Everything you need to know about Olympics advertising
With the Opening Ceremony marking the start of Olympiad XXXII on Friday, audiences, athletes and advertisers can all breathe a sigh of relief that the most turbulent and uncertain Olympic Games in recent memory have finally begun.
Delayed a year from its originally scheduled dates due to the COVID-19 pandemic, Tokyo 2020 has not been an easy journey for anyone involved, with many crucial decisions that will determine the success of the historically reliable and brand-safe event coming at the eleventh hour. But despite some early trepidation, and a last-minute moratorium on allowing fans in the stands, this month’s Summer Games have not shaken the brands that sponsor them.
Below, Ad Age has compiled answers to some of the most frequently asked questions about the sponsorships and ad spend surrounding this unprecedented Olympics.
Who are the sponsors of the Olympics?
The Olympics are always a major draw for sponsorship dollars, and despite some pandemic hiccups, the Tokyo Games are no exception. This year, the Olympics have netted more than 60 sponsor and partner brands at various levels of endorsement. Coca-Cola, Toyota, Visa, Airbnb, Samsung and Procter & Gamble are just a handful of Tokyo’s “worldwide partners”—the priciest and most coveted sponsorship tier—with several other well-known brands from Japan also getting in on this year’s sponsorship action, including athletic wear brand Asics, camera maker Canon and beer brewer Asahi. A complete list of Tokyo 2020 partners and details on their involvement in the international event can be found on the games’ official website here.
How much does it cost to sponsor the Olympics?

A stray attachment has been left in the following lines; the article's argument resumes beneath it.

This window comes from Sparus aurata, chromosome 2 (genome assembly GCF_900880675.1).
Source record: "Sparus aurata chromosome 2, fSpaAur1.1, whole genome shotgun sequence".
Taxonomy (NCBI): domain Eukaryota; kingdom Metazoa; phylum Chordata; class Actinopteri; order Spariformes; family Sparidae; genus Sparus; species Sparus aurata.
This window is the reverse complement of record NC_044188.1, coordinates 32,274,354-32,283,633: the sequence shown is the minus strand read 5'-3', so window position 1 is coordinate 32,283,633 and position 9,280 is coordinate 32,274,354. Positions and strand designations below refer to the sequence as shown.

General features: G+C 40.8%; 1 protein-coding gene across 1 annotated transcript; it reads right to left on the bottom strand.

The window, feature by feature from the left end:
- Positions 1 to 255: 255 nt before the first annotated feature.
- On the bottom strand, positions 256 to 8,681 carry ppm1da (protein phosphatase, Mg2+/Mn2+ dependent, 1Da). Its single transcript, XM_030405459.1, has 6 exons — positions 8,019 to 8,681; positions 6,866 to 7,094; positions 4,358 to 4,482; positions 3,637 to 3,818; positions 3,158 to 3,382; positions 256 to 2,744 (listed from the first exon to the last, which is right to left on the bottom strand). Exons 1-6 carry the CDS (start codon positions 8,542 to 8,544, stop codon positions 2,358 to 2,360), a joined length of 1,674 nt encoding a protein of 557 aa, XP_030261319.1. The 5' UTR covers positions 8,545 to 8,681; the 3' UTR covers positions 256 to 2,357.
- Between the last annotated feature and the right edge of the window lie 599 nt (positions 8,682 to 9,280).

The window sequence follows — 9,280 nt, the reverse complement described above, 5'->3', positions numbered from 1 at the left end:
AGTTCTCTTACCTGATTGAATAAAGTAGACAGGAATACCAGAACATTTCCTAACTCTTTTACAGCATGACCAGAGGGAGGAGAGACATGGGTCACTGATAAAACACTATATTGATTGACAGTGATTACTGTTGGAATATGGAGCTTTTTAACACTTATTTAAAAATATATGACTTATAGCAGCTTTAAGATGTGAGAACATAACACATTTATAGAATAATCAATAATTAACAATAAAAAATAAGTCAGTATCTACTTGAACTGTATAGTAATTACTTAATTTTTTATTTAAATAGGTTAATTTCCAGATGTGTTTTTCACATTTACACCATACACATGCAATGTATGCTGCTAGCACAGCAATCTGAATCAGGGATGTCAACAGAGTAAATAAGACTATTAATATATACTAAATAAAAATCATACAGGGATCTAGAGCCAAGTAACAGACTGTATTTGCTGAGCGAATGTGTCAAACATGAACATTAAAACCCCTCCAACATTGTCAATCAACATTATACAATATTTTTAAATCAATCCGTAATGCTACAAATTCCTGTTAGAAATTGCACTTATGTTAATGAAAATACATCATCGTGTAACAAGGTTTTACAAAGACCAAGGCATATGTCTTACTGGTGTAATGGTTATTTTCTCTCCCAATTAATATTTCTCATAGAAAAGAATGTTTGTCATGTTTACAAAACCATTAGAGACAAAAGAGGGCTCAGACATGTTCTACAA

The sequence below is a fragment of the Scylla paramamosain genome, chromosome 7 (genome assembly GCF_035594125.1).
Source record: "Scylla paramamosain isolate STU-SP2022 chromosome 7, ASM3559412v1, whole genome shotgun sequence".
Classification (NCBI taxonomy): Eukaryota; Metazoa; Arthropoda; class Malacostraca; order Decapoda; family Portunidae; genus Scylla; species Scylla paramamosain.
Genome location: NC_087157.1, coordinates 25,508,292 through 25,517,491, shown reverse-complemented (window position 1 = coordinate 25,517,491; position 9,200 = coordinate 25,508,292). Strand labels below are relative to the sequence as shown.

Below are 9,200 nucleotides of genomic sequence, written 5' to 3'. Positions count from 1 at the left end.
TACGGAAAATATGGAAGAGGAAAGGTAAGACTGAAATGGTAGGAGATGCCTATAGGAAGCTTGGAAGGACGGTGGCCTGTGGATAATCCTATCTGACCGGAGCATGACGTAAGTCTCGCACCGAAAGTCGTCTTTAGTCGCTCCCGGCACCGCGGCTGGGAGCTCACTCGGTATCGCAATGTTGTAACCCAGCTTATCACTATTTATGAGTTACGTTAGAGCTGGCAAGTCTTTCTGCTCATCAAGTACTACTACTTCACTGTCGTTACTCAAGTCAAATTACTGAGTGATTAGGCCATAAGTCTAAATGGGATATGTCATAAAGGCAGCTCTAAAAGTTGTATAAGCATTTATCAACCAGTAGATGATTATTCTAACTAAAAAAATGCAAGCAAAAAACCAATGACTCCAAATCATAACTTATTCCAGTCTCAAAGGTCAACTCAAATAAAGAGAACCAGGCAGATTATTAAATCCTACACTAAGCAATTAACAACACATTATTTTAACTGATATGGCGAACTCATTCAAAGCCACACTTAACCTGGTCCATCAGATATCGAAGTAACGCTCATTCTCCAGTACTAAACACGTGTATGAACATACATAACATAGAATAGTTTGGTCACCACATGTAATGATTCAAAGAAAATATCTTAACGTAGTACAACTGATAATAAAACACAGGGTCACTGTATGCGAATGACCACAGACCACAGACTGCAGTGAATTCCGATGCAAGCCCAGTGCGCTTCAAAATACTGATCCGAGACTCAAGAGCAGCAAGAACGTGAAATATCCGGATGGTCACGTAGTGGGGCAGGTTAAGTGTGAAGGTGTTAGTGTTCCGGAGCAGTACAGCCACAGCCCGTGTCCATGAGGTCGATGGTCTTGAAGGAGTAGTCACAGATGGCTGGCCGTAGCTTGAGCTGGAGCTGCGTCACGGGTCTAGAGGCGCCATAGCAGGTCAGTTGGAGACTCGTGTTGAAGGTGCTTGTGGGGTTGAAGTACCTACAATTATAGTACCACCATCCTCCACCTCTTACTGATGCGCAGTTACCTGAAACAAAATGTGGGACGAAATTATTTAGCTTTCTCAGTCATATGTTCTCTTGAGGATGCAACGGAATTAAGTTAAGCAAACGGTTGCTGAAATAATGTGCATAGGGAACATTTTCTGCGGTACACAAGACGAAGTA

A lot of money. High-level Olympic sponsors typically sign multiyear deals to append their brand identity to the games, often throwing their investments behind the Olympics years before future host cities are even selected. (This is one of the reasons that some advertisers such as Visa, the “Official Payment Technology Partner of the Olympic and Paralympic Games through 2022,” might feel so familiar.) Basic, four-year sponsorship packages start in the neighborhood of $200 million but with two highly lucrative Western markets hosting the Olympics soon—Paris in 2024 and Los Angeles in 2028—the price of sponsorships is likely to go up, Bloomberg reports. And some companies pay even more; Japanese media suggested that Toyota committed $835 million for a sponsorship deal from 2017 through ‘24.
Can you use the word ‘Olympics’ in advertising?
It’s complicated. The International Olympic Committee and U.S. Olympic Committee both maintain expansive trademarks over their intellectual property, and there are a wide variety of things that are off-limits to advertisers, including but not limited to: the Olympic rings logo, trademarked hashtags such as “#TeamUSA,” any photograph taken at the games and words or phrases including “Olympics,” “Olympiad” and even “the Games” in certain contexts. The one major exception to this rule: if your brand is an official Olympic sponsor, which comes with the proper licensing agreements to advertise using Olympic IP. Non-sponsor advertisers would be wise to avoid any wink-wink connection with the games, lest they bring a lawsuit from a very image-conscious IOC.
Which are the first-time advertisers in the Olympics this year?
NBCUniversal, the Olympics’ perennial broadcaster in the U.S., announced recently that it is anticipating its largest-ever advertiser roster for the Tokyo Games, securing at least 120 different advertisers throughout the two-week event—a 20% increase from the number of brands who bought airtime on the network during the previous Summer Olympics in Rio de Janeiro five years ago. Of those 120, roughly 80 will be first-time Olympic advertisers, though NBCU has not yet divulged their names.